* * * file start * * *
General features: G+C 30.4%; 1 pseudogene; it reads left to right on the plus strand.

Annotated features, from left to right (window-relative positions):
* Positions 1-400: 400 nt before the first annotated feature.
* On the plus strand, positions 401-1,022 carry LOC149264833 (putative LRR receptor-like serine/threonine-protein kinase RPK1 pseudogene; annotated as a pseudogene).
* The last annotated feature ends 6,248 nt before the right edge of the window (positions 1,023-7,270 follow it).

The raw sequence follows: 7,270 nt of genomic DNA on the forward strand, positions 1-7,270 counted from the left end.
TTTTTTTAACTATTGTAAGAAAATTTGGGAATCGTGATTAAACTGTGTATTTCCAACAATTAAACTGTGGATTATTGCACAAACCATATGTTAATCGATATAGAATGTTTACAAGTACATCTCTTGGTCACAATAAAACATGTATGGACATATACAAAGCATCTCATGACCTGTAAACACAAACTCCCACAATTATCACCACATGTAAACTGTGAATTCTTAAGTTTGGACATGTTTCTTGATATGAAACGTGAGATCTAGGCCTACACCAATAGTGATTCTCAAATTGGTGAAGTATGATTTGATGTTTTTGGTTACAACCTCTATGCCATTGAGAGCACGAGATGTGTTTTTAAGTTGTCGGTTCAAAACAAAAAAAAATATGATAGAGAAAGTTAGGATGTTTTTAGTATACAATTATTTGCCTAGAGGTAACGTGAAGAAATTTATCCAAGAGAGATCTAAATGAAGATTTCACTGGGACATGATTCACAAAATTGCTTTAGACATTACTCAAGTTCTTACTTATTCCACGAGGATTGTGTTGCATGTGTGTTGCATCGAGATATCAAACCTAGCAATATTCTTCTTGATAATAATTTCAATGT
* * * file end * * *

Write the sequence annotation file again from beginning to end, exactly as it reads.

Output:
General features: G+C 30.4%; 1 pseudogene; it reads left to right on the plus strand.

Annotated features, from left to right (window-relative positions):
* Positions 1-400: 400 nt before the first annotated feature.
* On the plus strand, positions 401-1,022 carry LOC149264833 (putative LRR receptor-like serine/threonine-protein kinase RPK1 pseudogene; annotated as a pseudogene).
* The last annotated feature ends 6,248 nt before the right edge of the window (positions 1,023-7,270 follow it).

The raw sequence follows: 7,270 nt of genomic DNA on the forward strand, positions 1-7,270 counted from the left end.
TTTTTTTAACTATTGTAAGAAAATTTGGGAATCGTGATTAAACTGTGTATTTCCAACAATTAAACTGTGGATTATTGCACAAACCATATGTTAATCGATATAGAATGTTTACAAGTACATCTCTTGGTCACAATAAAACATGTATGGACATATACAAAGCATCTCATGACCTGTAAACACAAACTCCCACAATTATCACCACATGTAAACTGTGAATTCTTAAGTTTGGACATGTTTCTTGATATGAAACGTGAGATCTAGGCCTACACCAATAGTGATTCTCAAATTGGTGAAGTATGATTTGATGTTTTTGGTTACAACCTCTATGCCATTGAGAGCACGAGATGTGTTTTTAAGTTGTCGGTTCAAAACAAAAAAAAATATGATAGAGAAAGTTAGGATGTTTTTAGTATACAATTATTTGCCTAGAGGTAACGTGAAGAAATTTATCCAAGAGAGATCTAAATGAAGATTTCACTGGGACATGATTCACAAAATTGCTTTAGACATTACTCAAGTTCTTACTTATTCCACGAGGATTGTGTTGCATGTGTGTTGCATCGAGATATCAAACCTAGCAATATTCTTCTTGATAATAATTTCAATGT